If you are interested in taking part in any of the above ways then please tell us a little bit more about yourself by completing this short questionnaire. We will then be back in touch within seven days to let you know the next steps.
- I am interested in giving you access to my electric car data but what does that entail?
Collecting data from your car journeys is vital in providing Newcastle University, one of the project partners, with historic data of how people use the Rapid Charge Network. Car manufacturers collect data on how far you have driven, how much energy you have used and how long each journey took, as well as data on when you have charged your electric car and for how long. All data that are collected through this method are anonymous. With your agreement, the car manufacturer would transfer this data securely to the University. Data transferred would be anonymous; no personal data would be transferred and we would not receive any information about where you have driven or charged your car.
In order to help us with the analysis, we would ask you to provide us with your vehicle identifier number. We will then receive the data from the car manufacturers directly. At the end of the trial we would provide you with a summary of the trial results.
- I am interested in having a data logger installed in my vehicle but what does that entail?
The data loggers are vital in providing Newcastle University, one of the project partners, with real-time data of how people use the Rapid Charge Network. It will monitor location, journeys, state of battery charge and charging patterns.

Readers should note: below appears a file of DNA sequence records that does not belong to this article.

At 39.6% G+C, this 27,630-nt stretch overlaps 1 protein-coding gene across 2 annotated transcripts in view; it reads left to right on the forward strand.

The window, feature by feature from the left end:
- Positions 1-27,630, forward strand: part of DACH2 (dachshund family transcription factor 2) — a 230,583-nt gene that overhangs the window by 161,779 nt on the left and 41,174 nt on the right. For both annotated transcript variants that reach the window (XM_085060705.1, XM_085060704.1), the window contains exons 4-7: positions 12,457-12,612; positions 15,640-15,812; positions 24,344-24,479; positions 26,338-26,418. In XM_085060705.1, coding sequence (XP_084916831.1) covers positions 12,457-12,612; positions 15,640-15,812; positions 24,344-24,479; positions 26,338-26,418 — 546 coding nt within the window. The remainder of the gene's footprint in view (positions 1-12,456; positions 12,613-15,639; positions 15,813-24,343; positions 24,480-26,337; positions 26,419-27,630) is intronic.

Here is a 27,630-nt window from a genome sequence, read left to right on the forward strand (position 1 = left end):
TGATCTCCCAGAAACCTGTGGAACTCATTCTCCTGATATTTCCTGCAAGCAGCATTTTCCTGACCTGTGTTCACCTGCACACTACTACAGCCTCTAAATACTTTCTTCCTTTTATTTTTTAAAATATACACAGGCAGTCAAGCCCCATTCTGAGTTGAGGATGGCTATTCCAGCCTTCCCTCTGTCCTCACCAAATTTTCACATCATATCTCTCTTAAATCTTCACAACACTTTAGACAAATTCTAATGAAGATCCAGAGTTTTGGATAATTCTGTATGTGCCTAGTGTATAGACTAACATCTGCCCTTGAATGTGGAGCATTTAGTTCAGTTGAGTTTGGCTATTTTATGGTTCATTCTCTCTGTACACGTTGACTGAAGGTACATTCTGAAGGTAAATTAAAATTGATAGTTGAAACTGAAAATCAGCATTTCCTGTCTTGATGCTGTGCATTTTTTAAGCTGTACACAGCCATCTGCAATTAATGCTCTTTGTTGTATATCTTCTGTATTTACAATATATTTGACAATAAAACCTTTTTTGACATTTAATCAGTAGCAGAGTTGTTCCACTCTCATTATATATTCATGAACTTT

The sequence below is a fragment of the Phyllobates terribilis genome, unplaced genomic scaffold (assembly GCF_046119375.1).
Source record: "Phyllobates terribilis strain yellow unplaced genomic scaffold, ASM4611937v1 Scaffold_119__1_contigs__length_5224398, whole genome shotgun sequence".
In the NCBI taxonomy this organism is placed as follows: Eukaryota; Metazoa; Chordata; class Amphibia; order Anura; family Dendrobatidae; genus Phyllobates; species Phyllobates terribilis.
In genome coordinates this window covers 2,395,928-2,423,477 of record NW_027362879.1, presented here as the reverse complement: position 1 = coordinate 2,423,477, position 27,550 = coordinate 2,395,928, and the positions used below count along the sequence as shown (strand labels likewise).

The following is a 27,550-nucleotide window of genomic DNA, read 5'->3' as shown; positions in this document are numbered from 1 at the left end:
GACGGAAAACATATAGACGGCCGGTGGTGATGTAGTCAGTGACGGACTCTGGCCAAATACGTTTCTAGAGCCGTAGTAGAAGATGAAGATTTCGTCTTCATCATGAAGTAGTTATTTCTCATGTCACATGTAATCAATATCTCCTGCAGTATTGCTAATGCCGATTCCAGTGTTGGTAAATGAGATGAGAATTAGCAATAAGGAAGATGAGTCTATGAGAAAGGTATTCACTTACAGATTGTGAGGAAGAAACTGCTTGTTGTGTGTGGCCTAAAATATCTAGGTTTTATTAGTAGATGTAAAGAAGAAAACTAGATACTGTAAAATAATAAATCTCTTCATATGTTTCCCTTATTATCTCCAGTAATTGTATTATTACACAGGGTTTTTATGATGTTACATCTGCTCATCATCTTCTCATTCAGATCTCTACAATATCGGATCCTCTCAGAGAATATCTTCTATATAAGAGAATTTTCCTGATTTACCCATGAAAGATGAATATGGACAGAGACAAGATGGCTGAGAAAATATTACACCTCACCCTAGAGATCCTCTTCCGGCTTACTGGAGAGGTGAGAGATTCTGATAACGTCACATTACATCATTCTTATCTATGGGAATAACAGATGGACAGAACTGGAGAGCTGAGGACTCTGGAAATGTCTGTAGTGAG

- Can I see my own data from the data loggers?
You are entitled to see your own personal information held by Newcastle University at any time. Through a free web portal, you could access data that have been collected through the data loggers. Those include time, duration, energy used when you were driving the car; as well as frequency of charging, duration, and energy transferred when you were charging the car. While this information would help us capture and understand how electric vehicle drivers use public charging infrastructure, it could give you valuable insights into your daily usage and utility of your car.
- If I take part in the study, how will my personal data be used?
Newcastle University will be responsible for all data collection, analysis and storage of data. Newcastle University will collect and process personal information only to the extent required for the Study, shall ensure all data, including personal information, is collected, stored and managed in accordance with the Data Protection Act 1998, and shall not transfer personal data to a third party nor include it in any published data.
- What are the benefits for participants?
You will be part of a high profile trial and the data that is analysed by Newcastle University will provide us with vital insight which will help shape EV charging networks in the future, both in the UK and across Europe. It might also help you understand more about your own driving patterns over the period of the trial.
The Rapid Charge Network is supported by major industry partners, including: